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iStock_000040587060_Double-300x201On December 26, 2019, the New York State Supreme Court Appellate Division issued a strong rebuke to retroactivity by holding that a law with a 97-day retroactivity period violated the taxpayer’s Due Process rights. Matter of Mackenzie Hughes LLP et al. v. New York State Tax Appeals Trib. The Supreme Court Appellate Division, Third Department—New York’s intermediate appellate court—held the taxpayer’s Due Process rights were violated because: 1) the retroactive application of the law did not serve a public purpose; 2) the taxpayer did not have adequate forewarning of the law change; and 3) the application of the law represented a 97-day retroactivity period.

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Roberts_Carley_19798_2018_030_PR-200x300Pillsbury SALT’s Carley Roberts has been named to the 2020 Advisory Board of the industry’s premier publication, Tax Notes State. Published by Tax Analysts, the monthly magazine features news articles and bylined articles written on the hottest trends and developments in state and local taxes. Members of Pillsbury’s SALT practice are frequent contributors.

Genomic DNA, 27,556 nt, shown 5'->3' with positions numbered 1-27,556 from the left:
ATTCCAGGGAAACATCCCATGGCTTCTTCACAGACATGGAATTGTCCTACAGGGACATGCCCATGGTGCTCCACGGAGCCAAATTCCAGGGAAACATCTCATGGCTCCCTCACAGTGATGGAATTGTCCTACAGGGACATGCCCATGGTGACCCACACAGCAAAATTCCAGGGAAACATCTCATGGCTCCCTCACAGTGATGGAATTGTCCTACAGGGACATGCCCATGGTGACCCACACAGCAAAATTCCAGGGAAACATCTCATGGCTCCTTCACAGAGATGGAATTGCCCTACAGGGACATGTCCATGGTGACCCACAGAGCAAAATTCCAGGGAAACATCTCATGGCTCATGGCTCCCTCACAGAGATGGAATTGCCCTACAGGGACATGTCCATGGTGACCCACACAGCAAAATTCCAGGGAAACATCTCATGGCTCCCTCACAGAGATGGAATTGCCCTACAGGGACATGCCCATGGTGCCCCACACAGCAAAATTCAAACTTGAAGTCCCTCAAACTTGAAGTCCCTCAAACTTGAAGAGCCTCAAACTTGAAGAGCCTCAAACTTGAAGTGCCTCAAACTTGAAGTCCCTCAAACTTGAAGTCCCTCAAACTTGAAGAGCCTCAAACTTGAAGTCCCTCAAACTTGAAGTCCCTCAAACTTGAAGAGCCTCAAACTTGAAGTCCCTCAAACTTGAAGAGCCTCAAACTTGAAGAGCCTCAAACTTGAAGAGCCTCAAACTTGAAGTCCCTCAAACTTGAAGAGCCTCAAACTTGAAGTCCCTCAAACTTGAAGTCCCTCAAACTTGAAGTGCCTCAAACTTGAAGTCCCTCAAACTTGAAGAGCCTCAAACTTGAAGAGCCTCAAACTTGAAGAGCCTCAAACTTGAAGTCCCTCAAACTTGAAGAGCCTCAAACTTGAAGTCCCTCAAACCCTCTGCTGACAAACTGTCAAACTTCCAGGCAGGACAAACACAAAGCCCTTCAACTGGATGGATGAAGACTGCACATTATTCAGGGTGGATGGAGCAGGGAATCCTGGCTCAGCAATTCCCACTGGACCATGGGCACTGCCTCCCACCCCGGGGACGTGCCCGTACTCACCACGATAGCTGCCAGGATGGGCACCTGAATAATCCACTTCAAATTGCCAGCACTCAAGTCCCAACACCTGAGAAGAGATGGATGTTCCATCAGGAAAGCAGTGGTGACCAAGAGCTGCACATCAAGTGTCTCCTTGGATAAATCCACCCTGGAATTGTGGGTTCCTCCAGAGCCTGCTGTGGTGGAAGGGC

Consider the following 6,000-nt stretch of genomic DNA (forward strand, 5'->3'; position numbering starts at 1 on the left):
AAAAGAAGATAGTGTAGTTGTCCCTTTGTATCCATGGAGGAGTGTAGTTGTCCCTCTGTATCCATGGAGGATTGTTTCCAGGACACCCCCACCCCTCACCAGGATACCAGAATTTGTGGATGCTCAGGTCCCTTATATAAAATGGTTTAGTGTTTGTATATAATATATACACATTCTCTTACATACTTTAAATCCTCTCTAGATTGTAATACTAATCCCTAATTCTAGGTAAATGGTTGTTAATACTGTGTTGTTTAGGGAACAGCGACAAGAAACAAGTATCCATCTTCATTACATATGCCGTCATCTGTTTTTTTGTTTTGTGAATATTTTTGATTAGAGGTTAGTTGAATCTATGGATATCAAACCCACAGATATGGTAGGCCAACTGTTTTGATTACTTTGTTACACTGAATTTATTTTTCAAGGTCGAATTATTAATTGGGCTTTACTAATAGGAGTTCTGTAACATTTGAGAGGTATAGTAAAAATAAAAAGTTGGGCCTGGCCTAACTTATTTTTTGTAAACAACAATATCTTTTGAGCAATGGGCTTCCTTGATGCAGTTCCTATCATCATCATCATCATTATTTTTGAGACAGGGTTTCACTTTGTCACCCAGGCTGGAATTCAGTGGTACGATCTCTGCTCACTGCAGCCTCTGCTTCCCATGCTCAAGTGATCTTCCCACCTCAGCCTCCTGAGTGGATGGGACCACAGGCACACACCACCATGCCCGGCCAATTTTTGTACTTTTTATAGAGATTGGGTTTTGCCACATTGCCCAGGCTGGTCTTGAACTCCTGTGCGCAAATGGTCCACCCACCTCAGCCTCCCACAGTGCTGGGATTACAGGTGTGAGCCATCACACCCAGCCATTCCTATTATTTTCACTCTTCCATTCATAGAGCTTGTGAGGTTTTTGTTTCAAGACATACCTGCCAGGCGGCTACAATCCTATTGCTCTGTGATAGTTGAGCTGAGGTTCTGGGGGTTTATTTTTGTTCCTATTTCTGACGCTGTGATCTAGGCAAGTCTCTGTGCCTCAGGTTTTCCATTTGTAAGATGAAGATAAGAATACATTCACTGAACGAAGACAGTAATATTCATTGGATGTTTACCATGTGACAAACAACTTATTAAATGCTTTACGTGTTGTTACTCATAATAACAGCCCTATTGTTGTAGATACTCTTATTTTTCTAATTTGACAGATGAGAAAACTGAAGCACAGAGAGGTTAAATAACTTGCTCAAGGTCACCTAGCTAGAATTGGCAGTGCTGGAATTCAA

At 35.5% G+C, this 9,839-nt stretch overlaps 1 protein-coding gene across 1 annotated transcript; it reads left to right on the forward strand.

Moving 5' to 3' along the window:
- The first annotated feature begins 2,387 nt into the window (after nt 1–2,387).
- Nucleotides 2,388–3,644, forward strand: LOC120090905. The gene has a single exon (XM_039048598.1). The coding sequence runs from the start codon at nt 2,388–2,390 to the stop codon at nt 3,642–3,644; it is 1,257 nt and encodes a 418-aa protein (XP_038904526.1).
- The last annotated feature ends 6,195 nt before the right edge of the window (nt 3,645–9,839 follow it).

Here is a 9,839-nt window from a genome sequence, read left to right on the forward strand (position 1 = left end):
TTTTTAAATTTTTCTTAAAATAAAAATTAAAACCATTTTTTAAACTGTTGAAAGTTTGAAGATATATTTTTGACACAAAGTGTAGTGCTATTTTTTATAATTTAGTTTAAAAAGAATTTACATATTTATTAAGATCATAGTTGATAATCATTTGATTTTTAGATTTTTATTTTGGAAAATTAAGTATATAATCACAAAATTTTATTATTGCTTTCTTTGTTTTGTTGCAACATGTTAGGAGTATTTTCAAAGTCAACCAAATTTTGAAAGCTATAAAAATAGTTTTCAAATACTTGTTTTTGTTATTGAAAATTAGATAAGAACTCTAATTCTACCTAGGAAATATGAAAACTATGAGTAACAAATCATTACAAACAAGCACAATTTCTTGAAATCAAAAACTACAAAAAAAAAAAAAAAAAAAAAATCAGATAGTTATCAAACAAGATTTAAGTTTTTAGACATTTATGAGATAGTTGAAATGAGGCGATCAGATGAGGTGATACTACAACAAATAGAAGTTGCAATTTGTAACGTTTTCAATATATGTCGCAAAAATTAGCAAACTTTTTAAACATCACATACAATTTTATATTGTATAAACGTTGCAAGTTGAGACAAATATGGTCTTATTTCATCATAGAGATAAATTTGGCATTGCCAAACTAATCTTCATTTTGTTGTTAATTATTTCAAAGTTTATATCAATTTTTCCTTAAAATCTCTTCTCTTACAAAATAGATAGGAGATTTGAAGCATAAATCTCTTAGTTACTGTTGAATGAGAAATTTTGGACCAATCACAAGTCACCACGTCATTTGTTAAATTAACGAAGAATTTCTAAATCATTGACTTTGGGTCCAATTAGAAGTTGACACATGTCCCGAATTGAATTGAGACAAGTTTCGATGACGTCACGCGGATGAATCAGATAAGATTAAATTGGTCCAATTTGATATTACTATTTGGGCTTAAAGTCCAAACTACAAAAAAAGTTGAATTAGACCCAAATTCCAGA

Carley’s clients comprise a variety of industries, including energy, technology, telecommunications, media, retail and manufacturing. Her practice consists of administrative and judicial

litigation, state and local tax planning, and transactional work involving all U.S. state and local jurisdictions, where she has litigated numerous precedent-setting matters.

Repeatedly recognized for her work in all aspects of state and local tax matters, Carley was named as Tax Analysts’ Outstanding Woman of the Year in 2016, and described by Chambers USA as “…truly one of the best tax lawyers that I have had the privilege to work with. In addition to being extremely intelligent, she is an exceptional advocate for her clients.”